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For the last 15 years, it has been my custom to focus on the survivors of cancer as a way to promote the American Cancer Society’s Relay for Life fund-raiser.
The first time I did it was in April 1996 and it was my first assignment at a new newspaper.
The survivor was Miranda Fleming, then about 30 who had survived Hodgkin’s Disease, or cancer of the lymph nodes when she was about 20.
Little did I know that only five months later, my son, Nick, just three months shy of his 12th birthday would receive the same diagnosis.
It’s a story I share about this time every year because although my mother had uterine cancer when I was 11 and my brother Eugene would later die from lung cancer, it was the diagnosis of my son that made cancer and its horrific effects on both the patient and the caregiver a reality.
Nick’s story is both detailed and unusual. Neither time nor space allows the entire story to be told so Iee^will summarize it briefly here.
Nick was part of a protocol at the National Institutes of Health in Bethseda, Md. where he was being tested and treated for Cushing’s Syndrome, an adrenal afflicton where the gland produce an abundance of steroids leaving the affected person short, stocky and “beefed up.”
A tumor usually causes the Cushing’s and about three weeks into testing, doctors at NIHee^decided to do biopsies, including the lymph glands to determine where the elusive tumor was.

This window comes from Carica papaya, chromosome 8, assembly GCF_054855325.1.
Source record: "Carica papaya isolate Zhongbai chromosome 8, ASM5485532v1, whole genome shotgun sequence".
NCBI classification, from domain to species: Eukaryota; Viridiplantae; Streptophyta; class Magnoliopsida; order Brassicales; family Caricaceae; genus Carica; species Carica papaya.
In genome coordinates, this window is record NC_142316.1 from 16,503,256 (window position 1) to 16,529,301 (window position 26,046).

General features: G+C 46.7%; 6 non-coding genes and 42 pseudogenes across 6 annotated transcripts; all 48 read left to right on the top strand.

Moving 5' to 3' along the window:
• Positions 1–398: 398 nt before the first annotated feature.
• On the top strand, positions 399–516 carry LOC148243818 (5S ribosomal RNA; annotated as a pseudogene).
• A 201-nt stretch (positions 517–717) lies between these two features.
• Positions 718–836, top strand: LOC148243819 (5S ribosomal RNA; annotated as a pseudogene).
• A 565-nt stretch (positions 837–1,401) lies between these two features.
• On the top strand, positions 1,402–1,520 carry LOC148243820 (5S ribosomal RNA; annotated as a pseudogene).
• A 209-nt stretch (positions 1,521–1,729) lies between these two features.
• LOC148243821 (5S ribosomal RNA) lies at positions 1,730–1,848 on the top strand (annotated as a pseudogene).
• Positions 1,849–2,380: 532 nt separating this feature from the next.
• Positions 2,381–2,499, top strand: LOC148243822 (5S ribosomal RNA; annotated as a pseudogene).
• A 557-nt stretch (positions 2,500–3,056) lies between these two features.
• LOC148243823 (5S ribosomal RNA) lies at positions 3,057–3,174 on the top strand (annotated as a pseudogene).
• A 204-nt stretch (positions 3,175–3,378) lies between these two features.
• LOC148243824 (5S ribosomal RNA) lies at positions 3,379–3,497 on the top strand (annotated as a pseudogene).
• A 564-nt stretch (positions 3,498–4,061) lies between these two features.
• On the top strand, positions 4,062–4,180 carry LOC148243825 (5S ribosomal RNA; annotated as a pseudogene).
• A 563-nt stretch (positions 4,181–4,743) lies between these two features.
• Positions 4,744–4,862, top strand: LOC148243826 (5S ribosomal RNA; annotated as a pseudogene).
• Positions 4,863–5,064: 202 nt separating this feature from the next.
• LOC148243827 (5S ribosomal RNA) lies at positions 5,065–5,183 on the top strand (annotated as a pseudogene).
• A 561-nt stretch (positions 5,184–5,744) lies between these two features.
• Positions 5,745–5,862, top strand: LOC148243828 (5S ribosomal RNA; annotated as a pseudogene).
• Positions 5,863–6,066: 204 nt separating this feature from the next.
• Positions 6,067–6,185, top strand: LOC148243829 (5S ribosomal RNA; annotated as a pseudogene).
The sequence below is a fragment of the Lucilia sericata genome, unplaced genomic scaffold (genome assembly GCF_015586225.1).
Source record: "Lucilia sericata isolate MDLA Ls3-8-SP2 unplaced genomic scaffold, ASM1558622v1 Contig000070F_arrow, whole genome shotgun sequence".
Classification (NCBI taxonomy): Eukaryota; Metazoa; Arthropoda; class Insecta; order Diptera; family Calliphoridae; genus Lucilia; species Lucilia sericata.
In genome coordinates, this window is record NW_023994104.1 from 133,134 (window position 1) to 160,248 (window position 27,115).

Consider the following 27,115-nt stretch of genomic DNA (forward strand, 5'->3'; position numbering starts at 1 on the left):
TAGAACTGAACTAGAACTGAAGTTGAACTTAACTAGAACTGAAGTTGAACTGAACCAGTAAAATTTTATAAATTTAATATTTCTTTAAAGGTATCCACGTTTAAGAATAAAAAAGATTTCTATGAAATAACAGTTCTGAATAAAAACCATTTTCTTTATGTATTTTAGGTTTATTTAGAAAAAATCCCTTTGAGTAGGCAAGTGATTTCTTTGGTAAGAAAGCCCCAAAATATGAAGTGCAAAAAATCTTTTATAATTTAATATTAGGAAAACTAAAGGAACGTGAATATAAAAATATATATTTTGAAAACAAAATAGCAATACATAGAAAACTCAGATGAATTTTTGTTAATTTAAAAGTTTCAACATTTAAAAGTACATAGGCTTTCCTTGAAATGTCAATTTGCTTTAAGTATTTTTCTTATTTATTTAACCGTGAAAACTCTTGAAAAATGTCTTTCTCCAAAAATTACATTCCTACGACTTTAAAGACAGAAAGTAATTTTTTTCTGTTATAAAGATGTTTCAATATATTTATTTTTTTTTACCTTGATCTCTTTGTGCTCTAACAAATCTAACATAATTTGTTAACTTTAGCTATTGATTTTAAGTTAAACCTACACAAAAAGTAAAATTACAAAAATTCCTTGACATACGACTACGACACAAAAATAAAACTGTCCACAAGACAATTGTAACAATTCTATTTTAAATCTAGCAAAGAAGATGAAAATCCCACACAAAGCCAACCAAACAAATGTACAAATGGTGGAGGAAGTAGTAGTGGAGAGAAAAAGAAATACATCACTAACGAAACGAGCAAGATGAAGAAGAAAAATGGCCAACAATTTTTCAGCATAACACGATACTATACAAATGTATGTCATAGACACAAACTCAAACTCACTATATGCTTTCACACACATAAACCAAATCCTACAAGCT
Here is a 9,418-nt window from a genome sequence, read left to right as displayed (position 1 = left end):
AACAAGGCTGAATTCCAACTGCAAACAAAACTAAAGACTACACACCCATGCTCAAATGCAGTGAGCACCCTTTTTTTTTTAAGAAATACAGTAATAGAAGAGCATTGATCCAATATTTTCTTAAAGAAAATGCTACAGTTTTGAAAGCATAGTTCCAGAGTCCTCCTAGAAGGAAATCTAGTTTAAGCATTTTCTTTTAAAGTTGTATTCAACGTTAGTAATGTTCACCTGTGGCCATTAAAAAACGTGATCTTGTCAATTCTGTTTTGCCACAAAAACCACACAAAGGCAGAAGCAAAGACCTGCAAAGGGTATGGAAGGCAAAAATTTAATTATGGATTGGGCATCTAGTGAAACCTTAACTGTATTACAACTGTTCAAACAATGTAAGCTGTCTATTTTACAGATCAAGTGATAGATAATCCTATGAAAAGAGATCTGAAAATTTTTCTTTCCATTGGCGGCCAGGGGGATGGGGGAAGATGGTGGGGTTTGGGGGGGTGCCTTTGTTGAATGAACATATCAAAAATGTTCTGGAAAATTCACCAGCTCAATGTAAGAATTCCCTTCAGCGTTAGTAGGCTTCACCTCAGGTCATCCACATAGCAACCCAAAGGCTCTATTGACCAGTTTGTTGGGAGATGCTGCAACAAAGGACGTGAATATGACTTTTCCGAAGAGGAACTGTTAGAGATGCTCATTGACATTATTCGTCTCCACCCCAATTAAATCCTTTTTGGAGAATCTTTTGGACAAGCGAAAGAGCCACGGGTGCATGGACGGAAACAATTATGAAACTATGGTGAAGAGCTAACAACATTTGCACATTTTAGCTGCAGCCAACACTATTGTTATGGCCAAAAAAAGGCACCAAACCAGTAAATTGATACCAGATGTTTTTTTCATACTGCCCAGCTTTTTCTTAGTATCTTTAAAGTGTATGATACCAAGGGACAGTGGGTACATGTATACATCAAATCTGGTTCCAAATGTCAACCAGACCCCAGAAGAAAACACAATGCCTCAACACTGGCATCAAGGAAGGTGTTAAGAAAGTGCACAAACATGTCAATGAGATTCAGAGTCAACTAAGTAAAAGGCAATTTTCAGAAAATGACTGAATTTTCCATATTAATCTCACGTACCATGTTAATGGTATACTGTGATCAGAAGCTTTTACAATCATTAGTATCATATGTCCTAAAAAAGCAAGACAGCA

They sent us back to Georgia for a five-day pass while the lab did its work.
I was alone the day the call came. Nick and his father had gone to play golf on a beautiful autumn day.
The endocrinologist, Dr. Zolt Orban, told me they did not find the tumor but instead discovered Nick had Hodgkin’s Disease.
Cancer. I wrote on the telephone pad. Death? I questioned.
Telling your child he has cancer is something no parent should endure. But Nick, wise beyond his years and a Believer, was stoic. I had no choice but to be strong as well.
Over the next month, as we traveled between Georgia and NIH, we educated ourselves and others about the disease.
On Monday, Nov. 18, 1996 doctors preformed exploratory surgery on Nick’s pituitary gland, hoping to discover the tumor there.
They did. But while its removal “cured” the Cushing’s, it caused the cancer to go crazy because as long as Nick’s body was mass producing the steroids, the cancer was suppressed.
With the adrenals working normally, there were no steroids and the cancer had a field day.
Airflighted to Scottish Rite Children’s Hospital in Atlanta, pediatric oncologists immediately started his chemotherapy even though he was recovering from brain surgery.
Over the next six months, the chemo continued and Nick’s blood counts improved.
Along the way, the American Cancer Society was there–providing information, financial assistance and ensuring our needs were met.
It is only through research, funded in part through the Relay for Life, that my son, now 25 and a graduate of the University of Georgia is happy, healthy and alive.
May marks 14 years of remission. Each year, no matter where I am, I participate in a Relay for Life to celebrate my son’s life.
I know the good the ACSee^does with the monies raised. My son is the proof.
Please join our community Saturday, April 17 at Williston High School as we celebrate life.
Nick and I both would be grateful.